|Publication number||US8002164 B2|
|Application number||US 12/814,746|
|Publication date||Aug 23, 2011|
|Priority date||Aug 22, 2006|
|Also published as||CN100530584C, CN101131950A, US7757932, US20080048008, US20100252225|
|Publication number||12814746, 814746, US 8002164 B2, US 8002164B2, US-B2-8002164, US8002164 B2, US8002164B2|
|Inventors||Mark D. Shultz|
|Original Assignee||International Business Machines Corporation|
|Export Citation||BiBTeX, EndNote, RefMan|
|Patent Citations (6), Referenced by (2), Classifications (13), Legal Events (3)|
|External Links: USPTO, USPTO Assignment, Espacenet|
This application is a division of, and claims priority from, co-pending and commonly-owned U.S. patent application Ser. No. 11/508,082, filed on Aug. 22, 2006.
The invention disclosed broadly relates to the field of semiconductor packaging technology and more particularly relates to the process of creating solder bumps for integrated circuit wafers.
The face-down soldering of integrated circuit (IC) devices to chip carriers, known as “flip-chip packaging” has been used in the semiconductor manufacturing process for forty years. Injection Molding Soldering (IMS) is a technique developed by IBM to address the cost vs. quality issues associated with current wafer bumping technologies. IMS as applied to wafer bumping has been dubbed C4NP (Controlled Collapse Chip Connection New Process) and is the newest semiconductor packaging technology developed by IBM for putting C4 solder bumps onto chips at the wafer level using a lead-free solder.
C4NP involves filling specially designed pits in a solder mold (mold plate) using a head which provides molten solder. The solder is typically constrained to the head and operating area by an o-ring that is compressed between the fill head and the mold plate. This interface between the fill head and the mold plate must be moved onto the mold plate from a parking location of some sort, as the head must remain at operating temperature (with the solder molten). This is done by moving the head across a seam between the mold plate and the parking area, stressing and often damaging the o-ring. This limits the machine throughput, as o-ring replacement is a lengthy process. In addition, o-rings are stressed and damaged by reversals in motion and direction, so any solution would be best if it was implemented in a unidirectional way. It would also be beneficial if in any solution for the interface cleaning process could be accomplished without machine downtime.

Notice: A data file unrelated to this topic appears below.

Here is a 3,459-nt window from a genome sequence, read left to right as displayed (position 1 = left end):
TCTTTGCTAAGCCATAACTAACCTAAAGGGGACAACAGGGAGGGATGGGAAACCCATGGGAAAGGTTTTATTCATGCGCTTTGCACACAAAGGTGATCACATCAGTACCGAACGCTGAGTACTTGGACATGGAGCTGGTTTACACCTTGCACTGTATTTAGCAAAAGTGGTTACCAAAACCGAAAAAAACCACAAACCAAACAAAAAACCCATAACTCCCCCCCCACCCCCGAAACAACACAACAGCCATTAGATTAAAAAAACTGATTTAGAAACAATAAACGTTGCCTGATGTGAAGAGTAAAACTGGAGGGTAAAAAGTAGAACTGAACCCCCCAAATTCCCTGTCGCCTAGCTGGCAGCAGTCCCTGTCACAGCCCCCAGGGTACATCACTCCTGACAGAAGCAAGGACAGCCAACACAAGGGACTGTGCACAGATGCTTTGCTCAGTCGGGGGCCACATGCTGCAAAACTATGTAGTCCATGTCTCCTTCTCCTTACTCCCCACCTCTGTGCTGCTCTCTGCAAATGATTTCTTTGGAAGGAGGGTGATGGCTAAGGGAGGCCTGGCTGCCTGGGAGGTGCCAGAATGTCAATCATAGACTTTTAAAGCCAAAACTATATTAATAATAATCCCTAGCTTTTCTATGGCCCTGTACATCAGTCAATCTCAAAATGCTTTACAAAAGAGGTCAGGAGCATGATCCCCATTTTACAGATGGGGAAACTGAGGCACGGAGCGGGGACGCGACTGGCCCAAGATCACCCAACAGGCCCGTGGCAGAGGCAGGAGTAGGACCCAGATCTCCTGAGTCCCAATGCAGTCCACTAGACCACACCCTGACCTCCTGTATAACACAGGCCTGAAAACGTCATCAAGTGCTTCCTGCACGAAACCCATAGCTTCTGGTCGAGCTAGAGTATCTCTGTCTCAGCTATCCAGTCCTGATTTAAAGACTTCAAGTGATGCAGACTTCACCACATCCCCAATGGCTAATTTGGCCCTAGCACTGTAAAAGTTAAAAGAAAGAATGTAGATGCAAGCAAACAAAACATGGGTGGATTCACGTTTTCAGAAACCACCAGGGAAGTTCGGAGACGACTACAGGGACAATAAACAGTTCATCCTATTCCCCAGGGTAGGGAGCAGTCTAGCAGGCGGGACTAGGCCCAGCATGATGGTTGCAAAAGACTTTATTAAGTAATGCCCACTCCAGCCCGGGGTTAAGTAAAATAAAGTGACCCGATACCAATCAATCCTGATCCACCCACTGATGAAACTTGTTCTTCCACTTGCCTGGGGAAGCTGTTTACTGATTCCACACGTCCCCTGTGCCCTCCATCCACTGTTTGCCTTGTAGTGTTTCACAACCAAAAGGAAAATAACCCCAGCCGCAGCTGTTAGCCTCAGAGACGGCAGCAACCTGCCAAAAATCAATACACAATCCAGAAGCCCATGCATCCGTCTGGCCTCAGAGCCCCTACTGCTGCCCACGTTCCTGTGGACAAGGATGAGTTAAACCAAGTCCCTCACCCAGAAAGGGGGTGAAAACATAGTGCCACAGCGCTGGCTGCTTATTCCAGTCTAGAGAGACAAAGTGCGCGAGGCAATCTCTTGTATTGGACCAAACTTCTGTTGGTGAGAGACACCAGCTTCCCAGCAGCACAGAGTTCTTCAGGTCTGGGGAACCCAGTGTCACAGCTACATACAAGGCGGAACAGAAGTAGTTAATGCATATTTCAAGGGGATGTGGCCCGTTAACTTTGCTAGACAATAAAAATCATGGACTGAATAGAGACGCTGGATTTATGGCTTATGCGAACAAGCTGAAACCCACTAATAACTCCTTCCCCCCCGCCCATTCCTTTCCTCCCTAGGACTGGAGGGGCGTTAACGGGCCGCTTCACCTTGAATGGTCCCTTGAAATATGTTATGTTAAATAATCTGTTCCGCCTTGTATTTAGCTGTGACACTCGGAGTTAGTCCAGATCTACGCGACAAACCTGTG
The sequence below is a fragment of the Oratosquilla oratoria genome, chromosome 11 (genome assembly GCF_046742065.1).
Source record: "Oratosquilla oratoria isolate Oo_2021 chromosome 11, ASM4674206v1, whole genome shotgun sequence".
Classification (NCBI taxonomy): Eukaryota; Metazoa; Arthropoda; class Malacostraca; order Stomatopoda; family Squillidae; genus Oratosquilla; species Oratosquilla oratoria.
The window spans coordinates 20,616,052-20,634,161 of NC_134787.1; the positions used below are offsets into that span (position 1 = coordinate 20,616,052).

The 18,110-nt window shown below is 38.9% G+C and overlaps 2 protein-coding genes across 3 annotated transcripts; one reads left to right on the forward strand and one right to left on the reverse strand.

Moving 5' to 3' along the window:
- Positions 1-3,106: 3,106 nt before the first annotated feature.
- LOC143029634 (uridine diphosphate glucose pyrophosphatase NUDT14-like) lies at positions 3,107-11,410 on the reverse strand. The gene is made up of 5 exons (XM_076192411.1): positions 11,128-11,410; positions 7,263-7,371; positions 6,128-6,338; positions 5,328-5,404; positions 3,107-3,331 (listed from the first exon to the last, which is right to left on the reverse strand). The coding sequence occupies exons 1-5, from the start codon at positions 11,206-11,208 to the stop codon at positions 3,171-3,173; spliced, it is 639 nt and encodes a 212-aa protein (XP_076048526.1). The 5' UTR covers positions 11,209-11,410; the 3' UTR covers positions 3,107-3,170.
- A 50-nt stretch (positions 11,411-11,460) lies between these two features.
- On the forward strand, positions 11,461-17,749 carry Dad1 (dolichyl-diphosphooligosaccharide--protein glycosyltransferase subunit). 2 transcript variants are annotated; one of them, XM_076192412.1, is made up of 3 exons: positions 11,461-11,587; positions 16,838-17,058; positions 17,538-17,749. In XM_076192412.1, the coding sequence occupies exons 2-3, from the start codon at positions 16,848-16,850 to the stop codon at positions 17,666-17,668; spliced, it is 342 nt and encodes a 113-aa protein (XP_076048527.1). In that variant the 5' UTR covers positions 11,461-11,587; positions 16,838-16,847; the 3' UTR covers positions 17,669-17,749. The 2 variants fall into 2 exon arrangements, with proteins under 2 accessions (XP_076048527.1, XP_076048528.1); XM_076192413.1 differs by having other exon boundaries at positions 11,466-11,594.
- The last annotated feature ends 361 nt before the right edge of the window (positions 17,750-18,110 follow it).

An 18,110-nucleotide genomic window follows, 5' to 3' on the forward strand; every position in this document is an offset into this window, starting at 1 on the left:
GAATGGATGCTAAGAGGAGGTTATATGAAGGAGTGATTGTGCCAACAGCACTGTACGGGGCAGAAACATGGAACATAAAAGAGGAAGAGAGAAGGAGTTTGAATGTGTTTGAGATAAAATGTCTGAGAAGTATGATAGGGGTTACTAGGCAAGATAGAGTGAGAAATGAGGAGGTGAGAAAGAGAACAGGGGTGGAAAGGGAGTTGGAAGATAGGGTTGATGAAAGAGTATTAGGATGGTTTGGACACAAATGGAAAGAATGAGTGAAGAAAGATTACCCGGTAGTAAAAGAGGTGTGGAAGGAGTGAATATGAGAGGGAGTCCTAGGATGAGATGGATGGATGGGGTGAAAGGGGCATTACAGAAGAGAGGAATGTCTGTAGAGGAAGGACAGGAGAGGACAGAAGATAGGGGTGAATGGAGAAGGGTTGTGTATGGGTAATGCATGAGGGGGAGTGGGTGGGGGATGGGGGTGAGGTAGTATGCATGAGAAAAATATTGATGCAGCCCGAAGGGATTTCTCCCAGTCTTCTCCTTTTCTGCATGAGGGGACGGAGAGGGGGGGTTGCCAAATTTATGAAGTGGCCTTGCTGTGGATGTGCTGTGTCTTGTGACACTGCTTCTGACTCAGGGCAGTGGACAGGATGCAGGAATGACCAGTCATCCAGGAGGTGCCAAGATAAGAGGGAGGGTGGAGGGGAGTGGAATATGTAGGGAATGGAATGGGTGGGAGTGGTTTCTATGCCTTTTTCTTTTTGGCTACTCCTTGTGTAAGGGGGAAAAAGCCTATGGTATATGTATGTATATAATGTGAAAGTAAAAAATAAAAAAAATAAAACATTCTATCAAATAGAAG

Briefly, according to an embodiment of the invention, a method for dispensing solder bumps on a mold plate includes the steps of: relatively moving a fill head comprising an o-ring from a first location to a second location such that the o-ring decompresses as it crosses from the first location to the second location; filling at least one cavity in the mold plate with solder; and then relatively moving the fill head from the second location to a third location such that the o-ring decompresses as it crosses from the second location to the third location. The step of relatively moving the fill head from the first location to the second location includes moving from a higher elevation to a lower elevation.
The mold plate 100 is typically constructed of borosilicate glass. In selecting a material for the mold plate 100 the Coefficient of Thermal Expansion (CTE) must be taken into consideration. For example, the thermal expansion of the glass mold matches the thermal expansion of the silicon wafer. Other materials may be used, provided the CTE is taken into consideration.
An o-ring 280 acts as a seal to prevent solder leakage. The o-ring 280 also provides solder containment and solidification zone definition. When the o-ring 280 moves across the mold plate 250 it acts as a wiper to remove excess solder over the surface of the plate without disturbing the solder in the cavities. This eliminates the need to incorporate a separate wiper into the fill head mechanism. The o-ring 280 is preferably a concentric conformable material such as rubber which does not adhere to the mold plate 250. The contact patch (compressed area) of the o-ring 280 provides somewhat of a solidification zone. The process of solder bumping using the IMS technique is detailed in the flowchart of